Three Unconventional Tips for Increasing Your Top Speed

by | May 8, 2014, 4:45am 5

Trying to get faster? Who isn’t? Developing strength and power that lead to significant increases in speed and acceleration takes several months at least. Fortunately, increasing hip range of motion and core strength– things that also lead to increases in speed– only takes a few weeks.

Incorporate these three exercises into your routine. With fifteen minutes per day, and you can expect to feel a difference in about four weeks. Just in time to get ready for club season!

1. Psoas stretch

If you sit down for many of your waking hours, your hip flexors (psoas) may become shortened. This can lead to shortened stride length, forward tilt of the hips, and hamstring trouble if left unchecked.

Take 6 minutes per day three times a week to try this deep psoas stretch.

As your hips move more freely, your stride length will automatically increase. You may also notice some relief from lower back pain or hamstring tightness.

2. Glute Activation

Stretching the psoas removes resistance to full hip extension. Activating the upper glutes enables full hip extension.

The Cook hip lift is a great glute strengthening exercise. Keeping the non-working leg tight to the chest restricts lower back extension. Because lower back extension is a compensation pattern for non-optimal hip extension, it is important to learn to feel the difference.

Add this exercise to your pre-workout warm-up 2-3 days per week for the next four weeks.

Start with five reps on each leg and add two each week. Hold the top position for five seconds. Do three sets on each leg.

To perform the hip lift, lie on your back with your knees bent and feet on flat on the ground.  Bring one leg up to your chest and hold it there.  The purpose of holding your leg is to prevent you from arching your back, forcing you to use your glutes.  Now lift your hips up with the leg that remains on the ground. Focus on squeezing your butt. The first time you try this you may be surprised to find that you can only move your hips only 2-3 inches off the ground.  That’s normal until your glutes learn to fire properly.  Hold this position for five counts and return your hips to the floor.

3. Core and Hip Stability

Every time your foot hits the ground, you want the force you put into the ground to translate into forward motion. The more stability you have in your core, the more efficient the transfer of momentum. However, if your core is weak you will be leaking energy with every step.  Over the course of a two day tournament, this cummulative effect will make a large difference in how tired you are and how fast you can move late in the day on Sunday.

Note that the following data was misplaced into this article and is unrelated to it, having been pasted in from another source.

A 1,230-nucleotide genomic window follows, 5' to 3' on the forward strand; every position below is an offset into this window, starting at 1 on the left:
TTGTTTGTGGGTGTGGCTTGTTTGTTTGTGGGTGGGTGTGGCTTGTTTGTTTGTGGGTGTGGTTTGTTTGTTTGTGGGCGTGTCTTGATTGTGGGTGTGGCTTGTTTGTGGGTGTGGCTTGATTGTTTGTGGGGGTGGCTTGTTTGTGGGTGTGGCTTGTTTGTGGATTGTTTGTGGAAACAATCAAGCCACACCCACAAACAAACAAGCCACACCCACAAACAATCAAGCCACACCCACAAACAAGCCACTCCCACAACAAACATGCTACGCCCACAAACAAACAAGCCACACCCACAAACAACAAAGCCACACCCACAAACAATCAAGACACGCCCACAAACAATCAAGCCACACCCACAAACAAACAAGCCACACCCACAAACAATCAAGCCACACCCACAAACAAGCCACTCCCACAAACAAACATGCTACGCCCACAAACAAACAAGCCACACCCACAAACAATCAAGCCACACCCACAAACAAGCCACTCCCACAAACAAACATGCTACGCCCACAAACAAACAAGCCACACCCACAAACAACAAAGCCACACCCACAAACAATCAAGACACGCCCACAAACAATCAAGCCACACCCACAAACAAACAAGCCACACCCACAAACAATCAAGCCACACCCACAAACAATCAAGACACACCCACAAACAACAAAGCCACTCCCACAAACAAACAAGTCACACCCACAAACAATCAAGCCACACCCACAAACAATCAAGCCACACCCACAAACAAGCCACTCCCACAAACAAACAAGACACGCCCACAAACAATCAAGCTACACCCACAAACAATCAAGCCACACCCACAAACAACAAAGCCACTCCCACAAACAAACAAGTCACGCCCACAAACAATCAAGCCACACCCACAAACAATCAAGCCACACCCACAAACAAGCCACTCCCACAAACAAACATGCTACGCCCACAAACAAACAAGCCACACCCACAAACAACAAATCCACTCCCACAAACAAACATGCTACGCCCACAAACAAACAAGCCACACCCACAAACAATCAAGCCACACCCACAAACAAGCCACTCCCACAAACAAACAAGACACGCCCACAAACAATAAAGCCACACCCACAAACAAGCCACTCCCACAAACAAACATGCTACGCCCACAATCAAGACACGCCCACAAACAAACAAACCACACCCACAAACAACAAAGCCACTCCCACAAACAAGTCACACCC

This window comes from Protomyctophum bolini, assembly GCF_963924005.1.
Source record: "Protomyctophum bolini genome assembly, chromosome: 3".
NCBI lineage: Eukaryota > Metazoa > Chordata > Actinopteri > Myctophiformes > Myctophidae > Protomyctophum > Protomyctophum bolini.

Watch the two videos at the end of this article from Active Spine and Sport. The videos show clear examples of what a lack of core and hip stability look like in motion. The videos also specifically show some of the core and hip muscles involved.

These three exercises will target several of the muscles important in core and hip stability while sprinting.

1. Backward lunge to SLDL.

Focus on fluidity of movement. The hip of the leg on the ground should not jut out to the side, but should stay in line with the shoulders and ankles.

2. Hip Hikes

Stand on a step. Drop and elevate the hip while keeping your torso upright.

3. Dead Bug

Focus on maintaining a neutral spine. The space between your low back and the floor should remain unchanged as you slowly move your legs.

Try this three exercise circuit twice a week over the next month to feel more solid in your sprinting form on the field.

1. Backward lunge to SLDL (start with 6-8 reps each leg, add 2 each week)

2. Hip hikes (8-10 reps each leg, add 2 each week)

3. Dead Bugs (8-10 reps each leg, add 2 each week)

Do all exercises with no rest in between. Repeat the circuit three times.

Four Week Challenge!

Just fifteen minutes a day for the next four weeks. Here is your schedule:

Monday, Wednesday, Friday: Psoas Stretch and Cook Hip lift

Tuesday Thursday: Core Circuit

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  • dan

    more stuff like this please and thanks

  • Great stuff Melissa!

  • Amanda

    Great exercises Melissa! I give these exercises to my ultimate patients all the time! For the hip flexor, here is a great video for mobility and something players can do at the field prior to playing. https://www.youtube.com/watch?v=vQhrAW9m2rM Cheers, Amanda

  • Jeff

    Thanks, Melissa! Great stuff.
    To avoid some of the tightness issues from sitting all day I recommend trying something a standing desk or treadmill desk and mixing up standing, walking, and sitting. These treadmill desks are used by quite a few ultimate players I know :) http://www.rebeldesk.com

  • Asymmetrical Athlete

    Hi Melissa,

    Thanks for the article! In the backward lunge to SLDL part, you say: "The hip of the leg on the ground should not jut out to the side, but should stay in line with the shoulders and ankles." Two questions: (i) what does that indicate? and (ii) how can it be fixed?

    I've noticed over the last month or so that when I do unilateral exercises on my right side (I'm a right-handed handler), this invariably happens. Even just standing on one leg, there's a big difference between my left side, which is relatively straight, and my right, which "juts out" to the side so much that it looks diagonal!

    I'm worried that this can be quite detrimental if I don't do the relevant fixes, so would appreciate any help you can offer!